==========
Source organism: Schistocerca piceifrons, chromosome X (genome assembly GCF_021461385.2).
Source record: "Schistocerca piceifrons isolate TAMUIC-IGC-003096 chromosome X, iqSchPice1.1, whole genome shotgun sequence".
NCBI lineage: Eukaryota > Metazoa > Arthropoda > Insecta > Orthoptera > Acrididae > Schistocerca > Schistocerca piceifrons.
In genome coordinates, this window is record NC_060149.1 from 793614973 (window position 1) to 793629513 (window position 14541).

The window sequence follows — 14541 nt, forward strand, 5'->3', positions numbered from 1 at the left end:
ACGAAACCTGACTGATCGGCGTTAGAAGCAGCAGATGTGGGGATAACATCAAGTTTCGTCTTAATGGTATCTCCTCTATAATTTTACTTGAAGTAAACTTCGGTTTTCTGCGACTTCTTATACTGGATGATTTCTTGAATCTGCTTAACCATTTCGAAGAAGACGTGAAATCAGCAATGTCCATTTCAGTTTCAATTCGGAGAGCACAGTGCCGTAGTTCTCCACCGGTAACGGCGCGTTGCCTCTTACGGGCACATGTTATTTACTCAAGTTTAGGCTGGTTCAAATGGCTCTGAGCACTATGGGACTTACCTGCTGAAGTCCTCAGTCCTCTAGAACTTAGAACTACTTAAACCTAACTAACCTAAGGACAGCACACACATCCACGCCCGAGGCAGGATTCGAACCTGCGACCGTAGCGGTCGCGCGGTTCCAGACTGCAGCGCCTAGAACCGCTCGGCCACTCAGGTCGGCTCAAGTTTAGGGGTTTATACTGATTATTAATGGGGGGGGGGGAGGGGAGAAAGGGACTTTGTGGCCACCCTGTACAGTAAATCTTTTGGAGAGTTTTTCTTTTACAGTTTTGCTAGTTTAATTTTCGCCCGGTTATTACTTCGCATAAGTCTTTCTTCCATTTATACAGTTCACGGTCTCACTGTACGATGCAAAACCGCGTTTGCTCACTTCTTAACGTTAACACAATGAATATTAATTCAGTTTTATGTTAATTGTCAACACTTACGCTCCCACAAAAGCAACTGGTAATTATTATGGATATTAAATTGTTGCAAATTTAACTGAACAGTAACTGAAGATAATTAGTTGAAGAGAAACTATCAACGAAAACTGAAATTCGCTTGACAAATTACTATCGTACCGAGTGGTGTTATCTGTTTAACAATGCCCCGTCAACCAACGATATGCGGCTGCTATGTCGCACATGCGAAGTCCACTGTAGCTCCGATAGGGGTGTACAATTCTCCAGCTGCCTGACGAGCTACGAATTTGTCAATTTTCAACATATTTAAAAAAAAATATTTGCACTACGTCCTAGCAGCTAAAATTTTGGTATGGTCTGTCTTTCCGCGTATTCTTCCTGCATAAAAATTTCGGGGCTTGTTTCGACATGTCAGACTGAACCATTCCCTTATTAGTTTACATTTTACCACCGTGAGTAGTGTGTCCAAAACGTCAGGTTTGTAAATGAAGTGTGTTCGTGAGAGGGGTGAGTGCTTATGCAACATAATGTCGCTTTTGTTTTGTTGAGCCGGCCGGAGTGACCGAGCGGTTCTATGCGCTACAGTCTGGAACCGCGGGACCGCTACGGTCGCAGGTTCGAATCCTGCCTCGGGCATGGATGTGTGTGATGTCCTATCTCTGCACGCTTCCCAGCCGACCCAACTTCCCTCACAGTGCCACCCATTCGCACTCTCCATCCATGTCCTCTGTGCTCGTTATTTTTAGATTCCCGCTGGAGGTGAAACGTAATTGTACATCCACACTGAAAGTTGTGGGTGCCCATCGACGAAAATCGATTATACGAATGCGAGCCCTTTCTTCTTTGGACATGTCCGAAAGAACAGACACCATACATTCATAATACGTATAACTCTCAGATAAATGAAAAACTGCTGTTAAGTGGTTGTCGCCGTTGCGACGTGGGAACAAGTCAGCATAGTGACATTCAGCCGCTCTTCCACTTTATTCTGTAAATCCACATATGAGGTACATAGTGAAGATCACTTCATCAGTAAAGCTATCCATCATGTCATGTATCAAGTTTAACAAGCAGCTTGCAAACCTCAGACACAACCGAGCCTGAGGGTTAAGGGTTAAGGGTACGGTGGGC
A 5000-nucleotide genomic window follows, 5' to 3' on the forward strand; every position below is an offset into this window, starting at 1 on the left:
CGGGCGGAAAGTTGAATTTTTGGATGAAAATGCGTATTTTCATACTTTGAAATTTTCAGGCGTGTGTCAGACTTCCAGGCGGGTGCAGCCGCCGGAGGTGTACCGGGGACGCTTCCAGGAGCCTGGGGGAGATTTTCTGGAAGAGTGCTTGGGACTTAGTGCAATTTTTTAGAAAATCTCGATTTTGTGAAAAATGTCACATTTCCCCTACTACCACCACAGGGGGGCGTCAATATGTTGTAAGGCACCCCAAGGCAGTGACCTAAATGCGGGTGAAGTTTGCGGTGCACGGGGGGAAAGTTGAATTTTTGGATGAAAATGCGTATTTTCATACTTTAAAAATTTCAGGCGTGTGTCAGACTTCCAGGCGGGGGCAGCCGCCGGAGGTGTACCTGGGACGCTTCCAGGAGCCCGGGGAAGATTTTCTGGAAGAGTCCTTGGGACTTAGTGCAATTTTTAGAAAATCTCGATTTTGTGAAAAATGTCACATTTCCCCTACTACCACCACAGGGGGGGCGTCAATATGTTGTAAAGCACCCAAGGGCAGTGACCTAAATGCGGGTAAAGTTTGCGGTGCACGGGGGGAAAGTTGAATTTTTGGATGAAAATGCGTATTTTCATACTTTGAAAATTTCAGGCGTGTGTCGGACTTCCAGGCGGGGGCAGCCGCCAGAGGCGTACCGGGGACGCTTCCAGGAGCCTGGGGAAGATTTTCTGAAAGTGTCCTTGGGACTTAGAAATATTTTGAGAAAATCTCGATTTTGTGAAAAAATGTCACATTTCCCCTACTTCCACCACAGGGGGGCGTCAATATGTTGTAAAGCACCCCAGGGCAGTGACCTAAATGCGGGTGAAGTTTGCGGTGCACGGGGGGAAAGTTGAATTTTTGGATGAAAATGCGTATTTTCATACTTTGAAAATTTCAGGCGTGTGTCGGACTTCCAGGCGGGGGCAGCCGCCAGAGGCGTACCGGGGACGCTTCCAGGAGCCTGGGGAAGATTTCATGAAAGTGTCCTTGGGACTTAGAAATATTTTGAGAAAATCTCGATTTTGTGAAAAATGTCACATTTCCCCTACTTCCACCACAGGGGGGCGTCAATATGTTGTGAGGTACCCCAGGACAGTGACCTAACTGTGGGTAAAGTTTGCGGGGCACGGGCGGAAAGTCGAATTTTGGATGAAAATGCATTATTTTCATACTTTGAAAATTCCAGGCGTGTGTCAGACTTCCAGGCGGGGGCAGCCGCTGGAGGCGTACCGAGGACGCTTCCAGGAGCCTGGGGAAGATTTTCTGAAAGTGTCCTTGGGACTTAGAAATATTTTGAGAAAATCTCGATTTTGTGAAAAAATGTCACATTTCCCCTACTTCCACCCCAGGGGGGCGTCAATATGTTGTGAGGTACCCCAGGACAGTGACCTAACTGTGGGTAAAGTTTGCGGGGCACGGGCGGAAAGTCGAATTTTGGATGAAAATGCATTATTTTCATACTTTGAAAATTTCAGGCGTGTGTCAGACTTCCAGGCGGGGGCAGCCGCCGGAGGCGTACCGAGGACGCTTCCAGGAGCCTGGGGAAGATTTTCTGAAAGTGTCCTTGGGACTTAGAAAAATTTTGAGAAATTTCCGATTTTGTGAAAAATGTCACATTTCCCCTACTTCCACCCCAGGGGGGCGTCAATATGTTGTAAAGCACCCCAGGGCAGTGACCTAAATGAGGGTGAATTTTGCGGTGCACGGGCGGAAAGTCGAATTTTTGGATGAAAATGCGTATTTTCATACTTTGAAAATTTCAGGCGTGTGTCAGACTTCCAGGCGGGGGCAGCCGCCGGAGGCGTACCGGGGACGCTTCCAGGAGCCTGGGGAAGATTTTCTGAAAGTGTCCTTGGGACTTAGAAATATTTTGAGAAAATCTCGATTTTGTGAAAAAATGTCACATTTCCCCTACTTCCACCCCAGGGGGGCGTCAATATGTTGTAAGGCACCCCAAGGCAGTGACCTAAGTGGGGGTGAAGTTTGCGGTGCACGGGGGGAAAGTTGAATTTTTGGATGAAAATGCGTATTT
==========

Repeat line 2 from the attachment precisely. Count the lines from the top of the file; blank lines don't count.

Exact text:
Source record: "Schistocerca piceifrons isolate TAMUIC-IGC-003096 chromosome X, iqSchPice1.1, whole genome shotgun sequence".